How Successful Leaders Handle Stress and Family

Did you ever think about what it means to be a grown-up and a child at the same time?

In every society, once you reach a certain age, you are deemed an adult. And yet, there is always that inner feeling of being someone’s little one, even if just for a moment.

It’s not about age, it’s about memories and ingrained behavior patterns.

The behaviors that stay alive from childhood not only impact relationships with family, they also show up at work. ,

Living with the paradox

Today I will talk about the stress of being a successful adult with tinges of your childhood still in the air. No, not you as a parent. You as a mature human being coupled with being an adult child.

For now, I will focus very specifically on mothers and daughters.

There is a different dynamic that occurs with fathers and daughters, mothers and sons, or fathers and sons. But that’s for another day.

The mother-daughter relationship

I am inundated with calls and messages recently from women, saying variations of, “My mother is driving me nuts.”

These are grown women, sophisticated business executives, and emerging leaders who have reverted to their teen years. Do you ever wonder what is creating that kind of tension?

For example, some complain they hate conflict and learned early in life to respond to their mother by saying, “Yes, whatever you want.” However, this mantra gets old, and they are sick and tired of being the good girl who succumbs to this form of tyranny.

These women are angry. Are you one of them?

Further, there are other comments, “You know, I was trained to put myself last. I’m tired of being at the end of the line to eat, get emotional support, or even be heard.”

Here exhausted women. Do you fit into this category?

Also, many women say, “I spend too much of my time hoping to fulfill the role my mother was never able to achieve. Therefore, I’m overwhelmed while I climb my own ladder of success. I often think I work super hard to make her proud, and it’s driving me nuts.”

The women in this group are close to burnout? Can you relate?

The three behavior patterns that cause stress

The major patterns that keep women filled with self-doubt, battling their inner critic, and close to giving up are:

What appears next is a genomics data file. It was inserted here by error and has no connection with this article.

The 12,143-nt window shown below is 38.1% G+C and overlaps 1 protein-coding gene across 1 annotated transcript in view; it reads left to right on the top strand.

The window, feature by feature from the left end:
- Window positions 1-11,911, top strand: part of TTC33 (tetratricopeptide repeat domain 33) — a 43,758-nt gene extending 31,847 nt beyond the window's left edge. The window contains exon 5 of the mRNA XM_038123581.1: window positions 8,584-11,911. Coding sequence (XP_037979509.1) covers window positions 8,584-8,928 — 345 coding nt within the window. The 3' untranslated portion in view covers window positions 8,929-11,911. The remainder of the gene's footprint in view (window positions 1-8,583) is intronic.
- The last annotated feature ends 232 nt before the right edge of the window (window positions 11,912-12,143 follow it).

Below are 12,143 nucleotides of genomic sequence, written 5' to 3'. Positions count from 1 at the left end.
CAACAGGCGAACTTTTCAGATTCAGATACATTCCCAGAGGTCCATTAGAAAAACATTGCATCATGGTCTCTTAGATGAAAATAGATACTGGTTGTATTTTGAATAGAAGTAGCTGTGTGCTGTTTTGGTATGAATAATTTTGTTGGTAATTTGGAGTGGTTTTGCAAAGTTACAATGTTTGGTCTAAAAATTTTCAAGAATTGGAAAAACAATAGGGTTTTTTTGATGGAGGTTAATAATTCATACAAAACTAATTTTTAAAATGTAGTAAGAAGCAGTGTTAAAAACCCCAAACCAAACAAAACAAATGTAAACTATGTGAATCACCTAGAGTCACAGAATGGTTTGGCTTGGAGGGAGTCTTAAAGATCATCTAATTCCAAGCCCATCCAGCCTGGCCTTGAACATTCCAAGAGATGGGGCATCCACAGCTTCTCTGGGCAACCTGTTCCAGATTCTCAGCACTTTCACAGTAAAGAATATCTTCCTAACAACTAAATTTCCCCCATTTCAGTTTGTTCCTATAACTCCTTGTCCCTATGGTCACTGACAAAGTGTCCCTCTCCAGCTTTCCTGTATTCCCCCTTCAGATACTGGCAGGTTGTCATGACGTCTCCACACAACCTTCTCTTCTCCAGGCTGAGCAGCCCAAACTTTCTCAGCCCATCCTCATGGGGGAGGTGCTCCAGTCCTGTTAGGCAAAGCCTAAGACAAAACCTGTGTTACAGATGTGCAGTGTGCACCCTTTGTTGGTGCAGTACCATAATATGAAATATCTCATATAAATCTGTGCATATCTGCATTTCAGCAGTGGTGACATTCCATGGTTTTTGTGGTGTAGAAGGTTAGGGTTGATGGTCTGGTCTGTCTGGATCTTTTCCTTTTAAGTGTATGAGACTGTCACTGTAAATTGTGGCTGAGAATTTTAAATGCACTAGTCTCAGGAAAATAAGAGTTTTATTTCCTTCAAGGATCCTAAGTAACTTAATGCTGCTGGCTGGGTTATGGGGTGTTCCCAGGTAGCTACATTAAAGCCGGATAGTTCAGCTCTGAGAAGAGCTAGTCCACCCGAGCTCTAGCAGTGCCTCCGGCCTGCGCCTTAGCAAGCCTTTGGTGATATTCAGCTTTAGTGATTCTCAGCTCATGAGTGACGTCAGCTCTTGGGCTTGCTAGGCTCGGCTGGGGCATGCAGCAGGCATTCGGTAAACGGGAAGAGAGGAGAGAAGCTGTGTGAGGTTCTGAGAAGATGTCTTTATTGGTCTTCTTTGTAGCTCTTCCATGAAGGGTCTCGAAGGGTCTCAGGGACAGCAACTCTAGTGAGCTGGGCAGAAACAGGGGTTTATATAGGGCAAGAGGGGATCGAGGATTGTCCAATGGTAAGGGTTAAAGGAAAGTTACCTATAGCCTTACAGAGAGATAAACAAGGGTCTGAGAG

• Pleasers who are afraid to say no.
  • Martyrs always suffer and put themselves last.
  • Super-achievers feel obligated to prove they are the best at everything.

Not to worry, here are ways to break free from being held hostage to your past.

Pay attention to the process below. It will help you gain confidence and be a more relatable and more powerful leader at work and more beloved at home. This is the kind of help women in leadership need now.

Honest conversations

It takes gumption to get in touch with your GUTSY inner core. Once you do, you begin to untie those tension knots inside yourself. You know, the ones that have you saying stuff like, “I’m not good enough, not smart enough, not clever enough.” This mindset keeps you bound to outdated behavior.

Interesting that when I suggest a mother-daughter sit down, a time to rebalance the relationship scale, I get a lot of resistance.

However, when I suggest the following, it definitely makes a positive difference.

Importance of the generational perspective

Therefore, here’s what I’d like you to do. Take a generational view and begin to look at the cultural and socio-economic aspects of your own life. Secondly, go back to consider what your mother went through as she was growing up. Also, go back one more generation to understand the values that were handed to your grandmother.

Does it amaze you that women in the United States had to struggle so hard for the right to vote? Do you find it amazing that it took until 1920 for the 19th Amendment to be ratified? And did you know in Switzerland, the right for women to vote did not happen until 1971?

What other changes can you pinpoint?

Cultural norms are at the core of so many behavioral reactions. Once you put societal demands in perspective, you get a much more defined look at the “why” of past behavior.

After researching women’s role in society, you will be better positioned to sit down with your mother and have a meaningful conversation.

The value of asking questions

To clarify, ask your mother what I call ‘curiosity questions.‘ Here are some examples:

  • In what way were you trained or taught to be a pleaser, to say yes all the time?
  • In what way did you put yourself last?
  • In what way did you feel you had to make up for the things left undone in past generations?

Most importantly, this can begin an honest dialogue. And the last question is, “How did you learn to ask for what you need?” Or even better, “What do you want and need now?”

In conclusion, the behavior patterns we’re looking at here are the pleaser, the martyr, and the super-achiever. Once you begin to look from a broader perspective, the dialogue with your mom will change and grow, and, surprisingly, it will also change how you talk with the women at work.

Generational bonding is important

In short, we all have life stories to tell each other. So, talk with your mother after you’ve done the research, and if your grandmother is available, that’s great. The three of you can have a wonderful conversation.

In conclusion, here’s an opportunity to gain clarity about yourself by talking with your mother. Then, you can be more aware of how to fulfill your dreams. And, I guarantee you can have an increasingly positive relationship with this most important woman in your life.

To sum up, the bonus is you can also be a role model for healthy relationships with the next generation.

To your success,


P.S. You can get more tips on mother-daughter relationships and how they impact the workplace in my leadership book for women, GUTSY: How Women Leaders Make Change

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Sylvia Lafair